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Zhangjiagang :
Blooming flowers

Children attend a well-equipped primary school, specially built for those

from migrant workers' families, in Yichang, Hubei province.

Wen Zhenxiao / Asia News Photo

A school teacher draws on personal experience to paint an intimate portrayal of migrant-worker children in her much-acclaimed work. Qiu Yijiao reports

Xu Ling recalls vividly her early days as a teacher in the late 1990s. A couple came to see her in great distress. Their fifth-grader son had not done well in an exam, earning a strong rebuke from the father. The well-meaning man had only wanted to impress on his son that the ticket to a better life was a good education. But the frightened boy ran away from home.

After a long search, they found the boy huddled in a corner of the school, ready to take flight again as soon as he spotted them.

He was reassured only when his father expressed his remorse.

"I realized then that students from the countryside are very sensitive and fragile psychologically. They look strong and tough because they need to protect themselves in a new environment, but actually break down easily," Xu says in a telephone interview with China Daily.

According to figures available from the National Committee on Children and Women under the State Council, China has 20 million children of migrant workers living in the cities, struggling to integrate into urban life.

Their lives have drawn much attention recently and inspired several works of fiction and non-fiction.

Xu's novel Floating Flowers (Xiwang de Huaduo, Xiwang Publishing House, 2009), selected as one of the Top 10 children's literature works since 1949, draws generously on her experiences to present an intimate account of the lives of these children.

The novel features a Grade 5 schoolboy Wang Di, who comes from a small town in the west and studies at a public primary school in a southern city. Wang's family has no fixed home and he suffers from inferiority while in the city. He feels shunned and misunderstood by the city kids.

Xu Ling, a primary school teacher in Zhangjiagang, Jiangsu province,

plays with her students after class. She is also the author of the

award winning novel Floating Flowers.

However, he perseveres and eventually gains confidence, becoming the class monitor and even forming a music band at the end of the novel.

Some critics have said the novel takes a simplistic approach to a complex issue but Xu says it is important that a book targeted at children carries a message of hope.

"The novel is imbued with optimism and I have modeled Wang's personality after the students I have encountered," she says, alluding to the boy's strong will and maturity.

A teacher of 11 years in a primary school in Zhangjiagang, a city in Jiangsu province, Xu, 37, says the number of rural students in her school has trebled over the past decade.

She says their evasive eyes and timid voices reflect their worries and uncertainties about their new life in the city. "This is a special social phenomenon of our times. Migrant workers lead a tough life in the cities and their children also have to shoulder the burden," Xu says. "But they are only children and they need happiness and encouragement as they are growing up."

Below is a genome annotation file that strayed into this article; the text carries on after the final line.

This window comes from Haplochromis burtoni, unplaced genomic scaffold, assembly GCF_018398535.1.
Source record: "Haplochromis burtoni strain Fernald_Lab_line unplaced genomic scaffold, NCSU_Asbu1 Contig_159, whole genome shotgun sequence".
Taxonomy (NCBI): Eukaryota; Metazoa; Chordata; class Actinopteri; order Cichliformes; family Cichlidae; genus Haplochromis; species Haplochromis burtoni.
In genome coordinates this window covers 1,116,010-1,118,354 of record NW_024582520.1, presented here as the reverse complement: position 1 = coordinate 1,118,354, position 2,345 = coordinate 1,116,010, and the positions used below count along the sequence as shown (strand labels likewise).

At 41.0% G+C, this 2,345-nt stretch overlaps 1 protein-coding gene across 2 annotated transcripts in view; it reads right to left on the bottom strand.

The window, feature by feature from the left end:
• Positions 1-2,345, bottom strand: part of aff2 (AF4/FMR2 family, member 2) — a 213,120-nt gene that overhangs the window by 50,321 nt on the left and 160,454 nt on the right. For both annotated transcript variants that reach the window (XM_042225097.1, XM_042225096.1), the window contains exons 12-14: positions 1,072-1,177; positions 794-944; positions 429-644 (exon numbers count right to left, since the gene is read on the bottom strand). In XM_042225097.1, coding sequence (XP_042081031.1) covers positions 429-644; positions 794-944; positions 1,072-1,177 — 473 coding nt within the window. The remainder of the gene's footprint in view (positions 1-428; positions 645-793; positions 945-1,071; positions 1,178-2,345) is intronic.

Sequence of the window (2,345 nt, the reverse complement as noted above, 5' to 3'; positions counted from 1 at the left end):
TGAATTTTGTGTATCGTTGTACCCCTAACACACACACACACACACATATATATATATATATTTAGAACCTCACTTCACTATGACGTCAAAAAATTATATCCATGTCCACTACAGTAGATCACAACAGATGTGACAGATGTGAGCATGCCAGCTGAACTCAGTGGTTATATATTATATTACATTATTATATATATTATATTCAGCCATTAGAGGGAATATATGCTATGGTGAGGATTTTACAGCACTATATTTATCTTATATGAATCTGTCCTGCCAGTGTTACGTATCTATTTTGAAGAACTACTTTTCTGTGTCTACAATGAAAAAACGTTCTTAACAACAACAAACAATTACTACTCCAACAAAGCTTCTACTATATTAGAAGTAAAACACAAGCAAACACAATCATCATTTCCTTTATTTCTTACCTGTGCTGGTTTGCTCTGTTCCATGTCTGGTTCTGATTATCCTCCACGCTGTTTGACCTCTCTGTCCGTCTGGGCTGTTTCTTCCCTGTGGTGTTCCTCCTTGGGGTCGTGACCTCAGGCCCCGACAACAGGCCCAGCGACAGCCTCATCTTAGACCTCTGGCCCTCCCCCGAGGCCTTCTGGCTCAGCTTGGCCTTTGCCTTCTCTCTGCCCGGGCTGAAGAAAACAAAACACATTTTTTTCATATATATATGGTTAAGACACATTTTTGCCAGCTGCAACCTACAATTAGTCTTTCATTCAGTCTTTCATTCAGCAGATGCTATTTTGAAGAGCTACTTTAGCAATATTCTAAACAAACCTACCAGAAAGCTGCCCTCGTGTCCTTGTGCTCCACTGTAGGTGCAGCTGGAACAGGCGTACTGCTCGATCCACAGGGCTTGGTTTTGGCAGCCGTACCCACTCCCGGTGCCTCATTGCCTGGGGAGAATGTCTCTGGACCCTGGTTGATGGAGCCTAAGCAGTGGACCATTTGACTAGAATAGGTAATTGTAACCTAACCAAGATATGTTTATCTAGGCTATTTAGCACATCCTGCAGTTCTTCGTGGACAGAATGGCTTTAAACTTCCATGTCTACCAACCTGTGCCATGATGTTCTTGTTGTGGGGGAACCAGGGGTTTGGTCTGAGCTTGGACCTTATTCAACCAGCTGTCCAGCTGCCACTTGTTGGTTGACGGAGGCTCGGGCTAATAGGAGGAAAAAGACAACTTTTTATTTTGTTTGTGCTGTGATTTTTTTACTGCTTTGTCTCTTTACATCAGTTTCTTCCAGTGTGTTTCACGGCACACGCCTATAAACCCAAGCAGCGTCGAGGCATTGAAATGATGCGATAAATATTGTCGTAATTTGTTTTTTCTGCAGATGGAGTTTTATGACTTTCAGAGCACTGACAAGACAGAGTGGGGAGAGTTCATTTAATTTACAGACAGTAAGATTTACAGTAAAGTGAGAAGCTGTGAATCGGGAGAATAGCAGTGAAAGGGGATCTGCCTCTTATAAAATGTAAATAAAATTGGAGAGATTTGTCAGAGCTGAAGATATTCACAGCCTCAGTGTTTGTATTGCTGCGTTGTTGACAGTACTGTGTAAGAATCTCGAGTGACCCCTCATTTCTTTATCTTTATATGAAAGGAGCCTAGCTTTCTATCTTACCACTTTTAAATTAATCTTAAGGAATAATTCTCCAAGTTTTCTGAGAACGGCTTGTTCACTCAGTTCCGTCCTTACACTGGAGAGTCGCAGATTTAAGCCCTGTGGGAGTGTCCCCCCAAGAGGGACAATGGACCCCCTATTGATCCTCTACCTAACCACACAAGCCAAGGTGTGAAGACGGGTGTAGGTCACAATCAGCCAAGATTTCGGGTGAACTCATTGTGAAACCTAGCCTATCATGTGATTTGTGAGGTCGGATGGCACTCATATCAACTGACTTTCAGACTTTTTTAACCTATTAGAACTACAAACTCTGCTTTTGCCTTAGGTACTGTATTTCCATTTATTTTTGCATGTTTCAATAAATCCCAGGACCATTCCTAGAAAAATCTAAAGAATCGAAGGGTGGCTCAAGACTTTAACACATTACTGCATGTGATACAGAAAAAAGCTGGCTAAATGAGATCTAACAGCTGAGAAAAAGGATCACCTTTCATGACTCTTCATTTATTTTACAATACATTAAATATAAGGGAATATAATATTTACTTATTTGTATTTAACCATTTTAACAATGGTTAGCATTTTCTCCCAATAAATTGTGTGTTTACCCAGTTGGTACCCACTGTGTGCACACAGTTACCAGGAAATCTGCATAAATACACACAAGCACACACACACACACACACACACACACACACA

While Xu calls them "floating flowers", she also points to their proud spirit. She recounts one instance when a rural student tore his shirt in a fight with a city peer, but refused a new one from the boy's parents.

"I see it as my duty to write their stories because apart from their parents, no one else is as close to them. They are like books full of liveliness, but hard to understand," Xu says.

She adds that she also feels obliged to pay more attention to these children. "Most of their parents are not able to give them adequate support - either materially or emotionally. They have to grow up by themselves."

Xu says she is very careful about how to talks to, and behaves with, them in front of other students. She believes teachers are role models that shape the attitudes of city children to those from the rural areas. "We teachers can do a lot to make them feel comfortable," Xu says.

She never hesitates to heap praise on her students and makes sure they have opportunities for class presentations and for taking part in competitions.

"They are generally happy when they have a sense of belonging and fulfillment. They are all talented children and what they need is recognition and approval."

Xu says children of migrant workers are easily satisfied, and once they have adjusted to their new surroundings, they are naturally frank, honest and generous.

Xu once saw a simple sentence carved on her desk: "I want to become a resident of the city."

"Where city children express their ambitions to become scientists and doctors, my rural students carry simple dreams in their hearts," she says. "I have always believed they will be successful if given equal opportunities. It takes time, but more importantly, society's understanding, love and respect. "